With just 22 stores in 1974, Steve watched the company expand to approximately 245 stores by the time Steve retired from his position as President and Chief Operating Officer in 2017.
“I have an amazing career behind me and in front of me still. I have been lucky during my tenure to be involved with thought-leaders in organizations like Produce for Better Health, the Produce Marketing Association, and even the USDA Foreign Agricultural Service where we took trips abroad to help other countries handle their cold chains with their domestic and international business,” Steve says. Lingering for a moment while I take it all in. “Surround yourself with leaders and learn from them.”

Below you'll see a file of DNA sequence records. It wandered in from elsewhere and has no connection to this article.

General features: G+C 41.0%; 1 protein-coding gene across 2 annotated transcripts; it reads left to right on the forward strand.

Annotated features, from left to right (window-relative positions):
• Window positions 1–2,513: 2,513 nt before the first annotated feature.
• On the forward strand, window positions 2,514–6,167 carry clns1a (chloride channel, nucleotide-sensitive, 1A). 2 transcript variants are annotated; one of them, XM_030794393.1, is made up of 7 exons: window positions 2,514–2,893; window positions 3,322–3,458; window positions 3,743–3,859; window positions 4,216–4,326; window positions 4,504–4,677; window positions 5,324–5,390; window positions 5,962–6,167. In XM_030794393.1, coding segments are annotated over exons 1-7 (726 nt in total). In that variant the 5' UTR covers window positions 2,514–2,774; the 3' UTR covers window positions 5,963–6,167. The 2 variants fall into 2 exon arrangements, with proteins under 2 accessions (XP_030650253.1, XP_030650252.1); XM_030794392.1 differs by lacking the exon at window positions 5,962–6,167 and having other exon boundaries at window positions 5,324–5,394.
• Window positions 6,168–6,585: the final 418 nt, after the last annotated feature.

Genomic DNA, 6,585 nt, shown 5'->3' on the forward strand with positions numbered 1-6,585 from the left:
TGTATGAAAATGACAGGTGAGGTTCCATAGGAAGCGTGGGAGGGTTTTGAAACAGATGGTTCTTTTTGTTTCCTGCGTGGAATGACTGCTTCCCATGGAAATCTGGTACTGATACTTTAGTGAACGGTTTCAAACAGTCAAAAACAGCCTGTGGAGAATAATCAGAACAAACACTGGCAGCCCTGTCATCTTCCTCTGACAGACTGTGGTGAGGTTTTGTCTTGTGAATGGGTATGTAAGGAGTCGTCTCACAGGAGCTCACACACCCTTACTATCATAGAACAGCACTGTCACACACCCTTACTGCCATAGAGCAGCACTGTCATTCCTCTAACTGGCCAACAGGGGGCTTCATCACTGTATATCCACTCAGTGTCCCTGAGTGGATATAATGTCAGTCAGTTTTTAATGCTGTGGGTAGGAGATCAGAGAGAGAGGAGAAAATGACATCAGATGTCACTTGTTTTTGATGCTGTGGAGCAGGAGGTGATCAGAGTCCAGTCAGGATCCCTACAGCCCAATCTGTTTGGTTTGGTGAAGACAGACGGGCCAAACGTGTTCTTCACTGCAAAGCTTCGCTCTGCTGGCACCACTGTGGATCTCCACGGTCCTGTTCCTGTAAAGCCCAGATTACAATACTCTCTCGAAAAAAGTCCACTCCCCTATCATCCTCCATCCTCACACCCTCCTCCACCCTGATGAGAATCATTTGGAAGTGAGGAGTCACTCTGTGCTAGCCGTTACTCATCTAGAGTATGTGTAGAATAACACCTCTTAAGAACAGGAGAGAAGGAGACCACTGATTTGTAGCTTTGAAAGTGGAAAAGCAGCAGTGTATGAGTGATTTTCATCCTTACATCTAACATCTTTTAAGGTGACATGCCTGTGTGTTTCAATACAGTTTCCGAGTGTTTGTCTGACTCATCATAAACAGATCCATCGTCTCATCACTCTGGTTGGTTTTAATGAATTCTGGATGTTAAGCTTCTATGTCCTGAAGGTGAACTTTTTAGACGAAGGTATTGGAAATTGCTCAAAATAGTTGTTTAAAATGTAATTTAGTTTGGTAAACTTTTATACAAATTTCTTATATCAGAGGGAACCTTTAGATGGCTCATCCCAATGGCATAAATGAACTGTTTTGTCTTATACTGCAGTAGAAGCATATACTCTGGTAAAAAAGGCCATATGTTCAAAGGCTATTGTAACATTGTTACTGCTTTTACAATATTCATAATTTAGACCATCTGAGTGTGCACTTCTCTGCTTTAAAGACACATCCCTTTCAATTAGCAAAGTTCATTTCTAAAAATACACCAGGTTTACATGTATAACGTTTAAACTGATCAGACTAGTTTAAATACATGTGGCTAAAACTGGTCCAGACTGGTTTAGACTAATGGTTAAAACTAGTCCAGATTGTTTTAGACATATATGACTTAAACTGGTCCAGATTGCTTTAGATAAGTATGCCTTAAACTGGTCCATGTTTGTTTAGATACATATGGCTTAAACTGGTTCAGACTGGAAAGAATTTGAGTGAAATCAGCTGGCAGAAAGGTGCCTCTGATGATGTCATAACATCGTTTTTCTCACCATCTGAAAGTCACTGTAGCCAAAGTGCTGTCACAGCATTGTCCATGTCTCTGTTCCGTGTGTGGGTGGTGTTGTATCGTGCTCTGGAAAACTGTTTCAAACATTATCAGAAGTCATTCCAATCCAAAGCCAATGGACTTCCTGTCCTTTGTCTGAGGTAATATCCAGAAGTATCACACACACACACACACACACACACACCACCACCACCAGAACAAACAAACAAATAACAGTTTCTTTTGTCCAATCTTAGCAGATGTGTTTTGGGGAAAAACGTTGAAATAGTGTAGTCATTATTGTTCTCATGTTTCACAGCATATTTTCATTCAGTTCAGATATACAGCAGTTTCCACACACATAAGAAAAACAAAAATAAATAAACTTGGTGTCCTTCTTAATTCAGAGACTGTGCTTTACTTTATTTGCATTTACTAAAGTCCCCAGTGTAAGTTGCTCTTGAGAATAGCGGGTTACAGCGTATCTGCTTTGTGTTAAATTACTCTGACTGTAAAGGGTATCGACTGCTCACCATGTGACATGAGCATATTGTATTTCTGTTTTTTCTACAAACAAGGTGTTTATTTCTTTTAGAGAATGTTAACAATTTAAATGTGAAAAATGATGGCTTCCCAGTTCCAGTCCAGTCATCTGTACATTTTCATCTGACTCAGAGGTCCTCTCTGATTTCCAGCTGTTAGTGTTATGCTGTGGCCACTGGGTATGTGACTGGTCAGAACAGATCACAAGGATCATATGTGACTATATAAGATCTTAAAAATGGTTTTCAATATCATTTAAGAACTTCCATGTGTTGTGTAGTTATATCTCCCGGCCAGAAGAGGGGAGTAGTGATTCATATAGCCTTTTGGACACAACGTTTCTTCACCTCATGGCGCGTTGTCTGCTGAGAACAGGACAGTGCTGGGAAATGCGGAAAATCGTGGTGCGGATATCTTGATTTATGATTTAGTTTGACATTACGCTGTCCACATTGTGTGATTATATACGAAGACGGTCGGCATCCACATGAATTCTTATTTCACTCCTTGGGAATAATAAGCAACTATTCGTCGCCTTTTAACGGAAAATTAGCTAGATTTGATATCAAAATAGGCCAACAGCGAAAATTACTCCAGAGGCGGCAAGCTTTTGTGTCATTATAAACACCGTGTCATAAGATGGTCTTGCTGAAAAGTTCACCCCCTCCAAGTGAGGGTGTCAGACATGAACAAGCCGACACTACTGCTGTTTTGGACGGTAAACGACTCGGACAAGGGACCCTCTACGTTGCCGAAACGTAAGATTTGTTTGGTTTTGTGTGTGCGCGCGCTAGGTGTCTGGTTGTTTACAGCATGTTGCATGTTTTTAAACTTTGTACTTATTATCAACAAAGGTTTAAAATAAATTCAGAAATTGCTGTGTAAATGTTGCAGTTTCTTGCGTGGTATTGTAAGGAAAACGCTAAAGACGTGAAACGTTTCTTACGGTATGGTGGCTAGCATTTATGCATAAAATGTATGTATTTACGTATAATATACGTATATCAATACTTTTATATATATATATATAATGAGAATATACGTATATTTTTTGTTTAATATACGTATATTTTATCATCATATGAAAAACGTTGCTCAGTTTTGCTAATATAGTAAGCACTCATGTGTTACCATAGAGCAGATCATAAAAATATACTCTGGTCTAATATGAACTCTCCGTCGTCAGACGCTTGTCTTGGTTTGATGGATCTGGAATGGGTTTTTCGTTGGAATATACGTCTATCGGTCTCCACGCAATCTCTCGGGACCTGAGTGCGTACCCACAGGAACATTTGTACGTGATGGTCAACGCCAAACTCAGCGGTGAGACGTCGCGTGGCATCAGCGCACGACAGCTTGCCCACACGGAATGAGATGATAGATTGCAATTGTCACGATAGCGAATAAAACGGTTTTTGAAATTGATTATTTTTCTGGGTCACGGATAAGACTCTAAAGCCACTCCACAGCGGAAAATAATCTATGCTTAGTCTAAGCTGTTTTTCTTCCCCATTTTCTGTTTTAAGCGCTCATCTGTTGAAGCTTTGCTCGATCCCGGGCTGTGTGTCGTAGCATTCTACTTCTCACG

Now, Steve is the leader of leaders. With all the knowledge and tools that Steve has gleaned over the years, he knew his work was not done and retirement only provided another sway of the compass. In 2017, he founded Steve Junqueiro Associates.
"Collaboration is a major part of what helped us succeed and fill in those challenging gaps and jump those hurdles in the past and we need to recommit to collaboration now."
Today, he gets to lead and support, cultivate and champion on his terms with his consulting firm. While his reach is extensive and not restricted to grocery or fresh produce, he finds that nearly 95 percent of people who come to him want to talk to him about fresh. It is the Rubik’s Cube which, to many, feels unsolvable. But, for Steve, the need for more fresh thought—pun intended—allows him to circle the home he loves so much in ag.